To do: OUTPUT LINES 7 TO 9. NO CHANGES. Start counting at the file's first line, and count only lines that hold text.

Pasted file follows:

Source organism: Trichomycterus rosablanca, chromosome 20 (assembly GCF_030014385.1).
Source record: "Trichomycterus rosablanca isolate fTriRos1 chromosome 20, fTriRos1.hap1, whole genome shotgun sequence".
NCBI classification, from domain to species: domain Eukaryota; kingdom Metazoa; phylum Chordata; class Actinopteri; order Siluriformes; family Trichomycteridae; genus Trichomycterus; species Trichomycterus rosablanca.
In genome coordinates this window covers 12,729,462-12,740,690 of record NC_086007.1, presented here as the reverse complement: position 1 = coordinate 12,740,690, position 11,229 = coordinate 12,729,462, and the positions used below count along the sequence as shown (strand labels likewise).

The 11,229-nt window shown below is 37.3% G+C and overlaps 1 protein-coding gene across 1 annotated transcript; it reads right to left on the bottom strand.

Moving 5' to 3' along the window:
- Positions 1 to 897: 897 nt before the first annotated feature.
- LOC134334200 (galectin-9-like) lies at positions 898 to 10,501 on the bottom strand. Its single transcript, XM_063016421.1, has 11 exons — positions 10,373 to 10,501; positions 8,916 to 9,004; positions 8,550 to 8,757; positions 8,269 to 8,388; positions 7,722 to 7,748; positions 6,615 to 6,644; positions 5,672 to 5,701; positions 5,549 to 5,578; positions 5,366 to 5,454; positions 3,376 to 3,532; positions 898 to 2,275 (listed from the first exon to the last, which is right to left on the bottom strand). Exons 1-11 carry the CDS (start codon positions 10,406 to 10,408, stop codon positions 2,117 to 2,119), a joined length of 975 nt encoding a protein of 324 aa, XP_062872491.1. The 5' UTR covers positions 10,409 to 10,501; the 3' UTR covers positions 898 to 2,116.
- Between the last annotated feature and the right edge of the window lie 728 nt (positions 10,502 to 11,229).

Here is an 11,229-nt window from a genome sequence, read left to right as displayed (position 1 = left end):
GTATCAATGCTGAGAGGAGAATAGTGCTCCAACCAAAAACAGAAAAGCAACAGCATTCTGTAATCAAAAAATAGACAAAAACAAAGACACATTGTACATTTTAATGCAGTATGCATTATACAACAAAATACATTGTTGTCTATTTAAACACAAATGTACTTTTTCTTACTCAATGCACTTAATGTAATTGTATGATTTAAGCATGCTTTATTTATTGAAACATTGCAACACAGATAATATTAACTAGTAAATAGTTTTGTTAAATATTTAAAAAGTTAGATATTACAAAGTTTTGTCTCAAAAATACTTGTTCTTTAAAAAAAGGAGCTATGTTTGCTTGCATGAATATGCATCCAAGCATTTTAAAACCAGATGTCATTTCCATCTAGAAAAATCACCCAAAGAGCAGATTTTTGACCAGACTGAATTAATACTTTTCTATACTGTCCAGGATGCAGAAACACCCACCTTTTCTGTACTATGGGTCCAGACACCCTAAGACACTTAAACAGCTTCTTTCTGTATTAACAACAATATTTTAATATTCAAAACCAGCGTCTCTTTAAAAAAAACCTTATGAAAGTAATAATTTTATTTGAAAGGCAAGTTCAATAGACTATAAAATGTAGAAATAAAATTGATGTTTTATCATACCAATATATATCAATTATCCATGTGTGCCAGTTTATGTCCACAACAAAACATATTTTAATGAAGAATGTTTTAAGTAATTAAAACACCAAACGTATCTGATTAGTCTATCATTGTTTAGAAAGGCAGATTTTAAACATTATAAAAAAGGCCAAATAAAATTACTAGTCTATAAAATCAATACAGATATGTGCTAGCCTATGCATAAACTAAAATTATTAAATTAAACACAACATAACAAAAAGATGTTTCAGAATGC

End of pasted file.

- Positions 1 to 897: 897 nt before the first annotated feature.
- LOC134334200 (galectin-9-like) lies at positions 898 to 10,501 on the bottom strand. Its single transcript, XM_063016421.1, has 11 exons — positions 10,373 to 10,501; positions 8,916 to 9,004; positions 8,550 to 8,757; positions 8,269 to 8,388; positions 7,722 to 7,748; positions 6,615 to 6,644; positions 5,672 to 5,701; positions 5,549 to 5,578; positions 5,366 to 5,454; positions 3,376 to 3,532; positions 898 to 2,275 (listed from the first exon to the last, which is right to left on the bottom strand). Exons 1-11 carry the CDS (start codon positions 10,406 to 10,408, stop codon positions 2,117 to 2,119), a joined length of 975 nt encoding a protein of 324 aa, XP_062872491.1. The 5' UTR covers positions 10,409 to 10,501; the 3' UTR covers positions 898 to 2,116.
- Between the last annotated feature and the right edge of the window lie 728 nt (positions 10,502 to 11,229).